06/10/2003
What Next? The State of Fundamental Tax Reform
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Press Release

What Next? The State of Fundamental Tax Reform

The following is a generalized summary of the speeches presented at the CSE Policy Watch on Fundamental Tax Reform held in the Rayburn House Office Building on Tuesday, June 10, 2003. These notes were taken by Brandon Schwartz, Citizens for a Sound Economy, intern: Dr. Daniel Mitchell: McKenna Senior Fellow in Political Economy at the Heritage Foundation.

06/10/2003
Letter to Secretary John Snow
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Press Release

Letter to Secretary John Snow

The Honorable John Snow Secretary U.S. Treasury Department 1500 Pennsylvania Avenue, NW Washington, D.C. 20220 Dear Secretary Snow: It was great to see you the other day, and thanks for asking for our input on the next steps for tax reform. We think you’re doing a great job, and we appreciate your leadership and hard work in support of meaningful tax relief for the American people.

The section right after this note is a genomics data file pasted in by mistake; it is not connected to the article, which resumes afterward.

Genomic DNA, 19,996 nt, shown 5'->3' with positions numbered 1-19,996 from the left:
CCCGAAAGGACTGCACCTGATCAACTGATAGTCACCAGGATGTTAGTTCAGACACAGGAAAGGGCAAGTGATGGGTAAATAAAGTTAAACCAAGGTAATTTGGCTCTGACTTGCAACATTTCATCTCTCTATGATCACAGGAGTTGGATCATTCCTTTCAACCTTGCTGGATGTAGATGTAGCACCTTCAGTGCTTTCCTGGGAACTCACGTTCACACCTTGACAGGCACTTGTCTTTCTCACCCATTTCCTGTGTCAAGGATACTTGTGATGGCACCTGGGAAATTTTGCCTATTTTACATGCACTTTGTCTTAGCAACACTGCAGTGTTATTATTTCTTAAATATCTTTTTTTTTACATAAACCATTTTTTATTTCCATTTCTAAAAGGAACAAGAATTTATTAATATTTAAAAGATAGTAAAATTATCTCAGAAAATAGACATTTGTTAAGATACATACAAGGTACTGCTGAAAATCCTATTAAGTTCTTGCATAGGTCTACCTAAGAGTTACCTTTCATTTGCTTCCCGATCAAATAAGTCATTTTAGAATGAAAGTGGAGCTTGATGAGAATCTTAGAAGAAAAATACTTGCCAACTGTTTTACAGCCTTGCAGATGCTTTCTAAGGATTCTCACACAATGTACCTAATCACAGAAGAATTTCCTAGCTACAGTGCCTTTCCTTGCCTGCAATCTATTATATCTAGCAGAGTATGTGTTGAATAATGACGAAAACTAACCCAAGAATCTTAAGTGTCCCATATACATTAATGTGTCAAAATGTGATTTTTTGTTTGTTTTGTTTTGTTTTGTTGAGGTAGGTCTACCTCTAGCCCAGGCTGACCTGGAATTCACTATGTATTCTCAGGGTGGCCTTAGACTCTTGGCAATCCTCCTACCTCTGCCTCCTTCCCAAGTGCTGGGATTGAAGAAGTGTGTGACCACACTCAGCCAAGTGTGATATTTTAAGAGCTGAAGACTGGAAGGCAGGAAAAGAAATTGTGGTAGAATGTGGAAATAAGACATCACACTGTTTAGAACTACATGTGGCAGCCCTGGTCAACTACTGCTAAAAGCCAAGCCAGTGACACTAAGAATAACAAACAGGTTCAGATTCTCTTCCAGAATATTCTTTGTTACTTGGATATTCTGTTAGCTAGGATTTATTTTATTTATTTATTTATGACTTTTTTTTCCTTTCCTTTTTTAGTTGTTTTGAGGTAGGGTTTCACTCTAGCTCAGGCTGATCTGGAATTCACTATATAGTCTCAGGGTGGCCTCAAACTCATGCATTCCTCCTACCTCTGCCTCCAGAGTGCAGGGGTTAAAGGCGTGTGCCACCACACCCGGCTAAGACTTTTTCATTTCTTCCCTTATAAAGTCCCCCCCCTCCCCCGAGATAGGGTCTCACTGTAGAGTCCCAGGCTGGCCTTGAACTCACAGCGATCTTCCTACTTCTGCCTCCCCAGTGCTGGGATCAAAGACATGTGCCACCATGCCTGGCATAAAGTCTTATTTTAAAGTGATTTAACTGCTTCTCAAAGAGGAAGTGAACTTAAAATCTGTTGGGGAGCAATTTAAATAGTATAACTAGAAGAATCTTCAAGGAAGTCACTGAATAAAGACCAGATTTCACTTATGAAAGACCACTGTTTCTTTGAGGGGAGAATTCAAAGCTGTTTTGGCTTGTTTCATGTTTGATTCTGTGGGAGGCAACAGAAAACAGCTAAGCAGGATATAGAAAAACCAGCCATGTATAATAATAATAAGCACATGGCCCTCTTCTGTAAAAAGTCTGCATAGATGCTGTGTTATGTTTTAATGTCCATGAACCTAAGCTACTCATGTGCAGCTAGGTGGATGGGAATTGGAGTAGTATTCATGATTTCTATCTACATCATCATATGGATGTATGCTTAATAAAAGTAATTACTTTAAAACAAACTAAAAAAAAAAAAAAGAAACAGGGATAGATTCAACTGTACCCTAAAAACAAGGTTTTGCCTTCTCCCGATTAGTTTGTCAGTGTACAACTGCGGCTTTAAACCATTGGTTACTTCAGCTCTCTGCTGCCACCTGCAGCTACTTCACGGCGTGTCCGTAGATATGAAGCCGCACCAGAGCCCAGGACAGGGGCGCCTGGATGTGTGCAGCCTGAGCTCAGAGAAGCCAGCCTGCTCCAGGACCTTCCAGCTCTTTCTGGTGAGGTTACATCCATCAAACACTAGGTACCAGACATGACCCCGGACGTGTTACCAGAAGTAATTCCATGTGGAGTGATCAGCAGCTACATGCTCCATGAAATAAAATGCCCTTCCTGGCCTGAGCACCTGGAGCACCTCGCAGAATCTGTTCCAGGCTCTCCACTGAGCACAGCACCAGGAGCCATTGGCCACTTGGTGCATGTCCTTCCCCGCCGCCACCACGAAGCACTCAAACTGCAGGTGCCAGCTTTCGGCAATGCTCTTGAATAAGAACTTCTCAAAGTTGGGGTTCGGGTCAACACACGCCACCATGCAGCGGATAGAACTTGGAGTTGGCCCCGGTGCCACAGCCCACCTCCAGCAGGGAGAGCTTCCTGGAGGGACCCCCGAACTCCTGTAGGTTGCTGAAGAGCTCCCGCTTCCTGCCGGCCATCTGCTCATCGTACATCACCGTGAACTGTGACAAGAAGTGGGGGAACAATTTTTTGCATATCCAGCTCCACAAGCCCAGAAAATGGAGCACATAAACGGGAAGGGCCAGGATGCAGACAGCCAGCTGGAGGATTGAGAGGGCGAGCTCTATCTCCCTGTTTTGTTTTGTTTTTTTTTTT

06/10/2003
A Filibuster Without Precedent
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Press Release

A Filibuster Without Precedent

This op-ed originally ran in the Wall Street Journal on June 10, 2003.

06/10/2003
Texas Citizen Watchdog Groups Oppose Taxation Without Representation
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Press Release

Texas Citizen Watchdog Groups Oppose Taxation Without Representation

Among the almost 4,500 bills passed is one tax bill which is being opposed by citizen groups, including tax watchdog organizations Texas Citizens for a Sound Economy (CSE) and Texas Citizens Action Network (TexasCAN).

06/10/2003
CSE Opposes Senate Extension of the Child Tax Credit
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Press Release

CSE Opposes Senate Extension of the Child Tax Credit